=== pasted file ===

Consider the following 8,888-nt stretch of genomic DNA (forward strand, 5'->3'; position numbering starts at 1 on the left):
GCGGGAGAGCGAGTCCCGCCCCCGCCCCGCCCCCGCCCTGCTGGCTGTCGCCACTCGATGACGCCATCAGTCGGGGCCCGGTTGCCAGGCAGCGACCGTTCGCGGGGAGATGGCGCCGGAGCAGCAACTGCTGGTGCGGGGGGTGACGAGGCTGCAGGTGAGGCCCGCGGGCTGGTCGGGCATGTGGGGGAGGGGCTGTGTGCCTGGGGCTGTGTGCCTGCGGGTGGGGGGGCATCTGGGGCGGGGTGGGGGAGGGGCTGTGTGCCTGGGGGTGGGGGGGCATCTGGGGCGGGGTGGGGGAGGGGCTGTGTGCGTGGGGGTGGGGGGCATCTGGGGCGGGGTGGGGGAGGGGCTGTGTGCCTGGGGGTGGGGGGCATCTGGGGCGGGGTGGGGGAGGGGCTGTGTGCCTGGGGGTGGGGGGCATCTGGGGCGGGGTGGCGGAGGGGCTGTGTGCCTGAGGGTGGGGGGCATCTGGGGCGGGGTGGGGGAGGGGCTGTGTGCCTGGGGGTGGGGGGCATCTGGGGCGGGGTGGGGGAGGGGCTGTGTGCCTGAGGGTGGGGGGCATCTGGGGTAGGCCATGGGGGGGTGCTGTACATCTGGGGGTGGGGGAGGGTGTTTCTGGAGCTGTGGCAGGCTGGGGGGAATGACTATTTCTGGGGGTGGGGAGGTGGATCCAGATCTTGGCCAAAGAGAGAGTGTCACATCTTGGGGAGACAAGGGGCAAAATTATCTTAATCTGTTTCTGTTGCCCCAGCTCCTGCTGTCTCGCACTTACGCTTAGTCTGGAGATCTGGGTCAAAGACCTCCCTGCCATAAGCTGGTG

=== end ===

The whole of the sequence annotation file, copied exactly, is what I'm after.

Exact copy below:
Consider the following 8,888-nt stretch of genomic DNA (forward strand, 5'->3'; position numbering starts at 1 on the left):
GCGGGAGAGCGAGTCCCGCCCCCGCCCCGCCCCCGCCCTGCTGGCTGTCGCCACTCGATGACGCCATCAGTCGGGGCCCGGTTGCCAGGCAGCGACCGTTCGCGGGGAGATGGCGCCGGAGCAGCAACTGCTGGTGCGGGGGGTGACGAGGCTGCAGGTGAGGCCCGCGGGCTGGTCGGGCATGTGGGGGAGGGGCTGTGTGCCTGGGGCTGTGTGCCTGCGGGTGGGGGGGCATCTGGGGCGGGGTGGGGGAGGGGCTGTGTGCCTGGGGGTGGGGGGGCATCTGGGGCGGGGTGGGGGAGGGGCTGTGTGCGTGGGGGTGGGGGGCATCTGGGGCGGGGTGGGGGAGGGGCTGTGTGCCTGGGGGTGGGGGGCATCTGGGGCGGGGTGGGGGAGGGGCTGTGTGCCTGGGGGTGGGGGGCATCTGGGGCGGGGTGGCGGAGGGGCTGTGTGCCTGAGGGTGGGGGGCATCTGGGGCGGGGTGGGGGAGGGGCTGTGTGCCTGGGGGTGGGGGGCATCTGGGGCGGGGTGGGGGAGGGGCTGTGTGCCTGAGGGTGGGGGGCATCTGGGGTAGGCCATGGGGGGGTGCTGTACATCTGGGGGTGGGGGAGGGTGTTTCTGGAGCTGTGGCAGGCTGGGGGGAATGACTATTTCTGGGGGTGGGGAGGTGGATCCAGATCTTGGCCAAAGAGAGAGTGTCACATCTTGGGGAGACAAGGGGCAAAATTATCTTAATCTGTTTCTGTTGCCCCAGCTCCTGCTGTCTCGCACTTACGCTTAGTCTGGAGATCTGGGTCAAAGACCTCCCTGCCATAAGCTGGTG